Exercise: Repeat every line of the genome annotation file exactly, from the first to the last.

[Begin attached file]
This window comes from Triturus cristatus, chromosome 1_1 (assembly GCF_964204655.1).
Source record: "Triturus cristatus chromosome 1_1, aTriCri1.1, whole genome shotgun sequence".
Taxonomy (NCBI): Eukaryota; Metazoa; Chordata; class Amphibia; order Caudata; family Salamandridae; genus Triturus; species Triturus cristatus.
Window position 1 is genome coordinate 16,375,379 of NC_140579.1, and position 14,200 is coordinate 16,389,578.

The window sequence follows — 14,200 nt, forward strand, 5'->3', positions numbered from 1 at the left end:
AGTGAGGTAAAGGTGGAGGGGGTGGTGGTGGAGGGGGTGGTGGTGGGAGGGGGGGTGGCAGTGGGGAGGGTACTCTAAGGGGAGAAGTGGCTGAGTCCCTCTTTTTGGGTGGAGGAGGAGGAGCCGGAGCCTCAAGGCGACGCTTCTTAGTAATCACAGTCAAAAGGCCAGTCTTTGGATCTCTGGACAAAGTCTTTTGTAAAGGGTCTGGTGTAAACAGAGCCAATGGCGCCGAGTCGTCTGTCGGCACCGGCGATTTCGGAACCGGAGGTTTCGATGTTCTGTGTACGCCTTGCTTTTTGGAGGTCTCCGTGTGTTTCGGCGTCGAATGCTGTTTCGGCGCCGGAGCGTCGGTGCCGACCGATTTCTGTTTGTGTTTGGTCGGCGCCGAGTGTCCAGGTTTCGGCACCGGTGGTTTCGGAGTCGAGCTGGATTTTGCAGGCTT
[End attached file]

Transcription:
This window comes from Triturus cristatus, chromosome 1_1 (assembly GCF_964204655.1).
Source record: "Triturus cristatus chromosome 1_1, aTriCri1.1, whole genome shotgun sequence".
Taxonomy (NCBI): Eukaryota; Metazoa; Chordata; class Amphibia; order Caudata; family Salamandridae; genus Triturus; species Triturus cristatus.
Window position 1 is genome coordinate 16,375,379 of NC_140579.1, and position 14,200 is coordinate 16,389,578.

The window sequence follows — 14,200 nt, forward strand, 5'->3', positions numbered from 1 at the left end:
AGTGAGGTAAAGGTGGAGGGGGTGGTGGTGGAGGGGGTGGTGGTGGGAGGGGGGGTGGCAGTGGGGAGGGTACTCTAAGGGGAGAAGTGGCTGAGTCCCTCTTTTTGGGTGGAGGAGGAGGAGCCGGAGCCTCAAGGCGACGCTTCTTAGTAATCACAGTCAAAAGGCCAGTCTTTGGATCTCTGGACAAAGTCTTTTGTAAAGGGTCTGGTGTAAACAGAGCCAATGGCGCCGAGTCGTCTGTCGGCACCGGCGATTTCGGAACCGGAGGTTTCGATGTTCTGTGTACGCCTTGCTTTTTGGAGGTCTCCGTGTGTTTCGGCGTCGAATGCTGTTTCGGCGCCGGAGCGTCGGTGCCGACCGATTTCTGTTTGTGTTTGGTCGGCGCCGAGTGTCCAGGTTTCGGCACCGGTGGTTTCGGAGTCGAGCTGGATTTTGCAGGCTT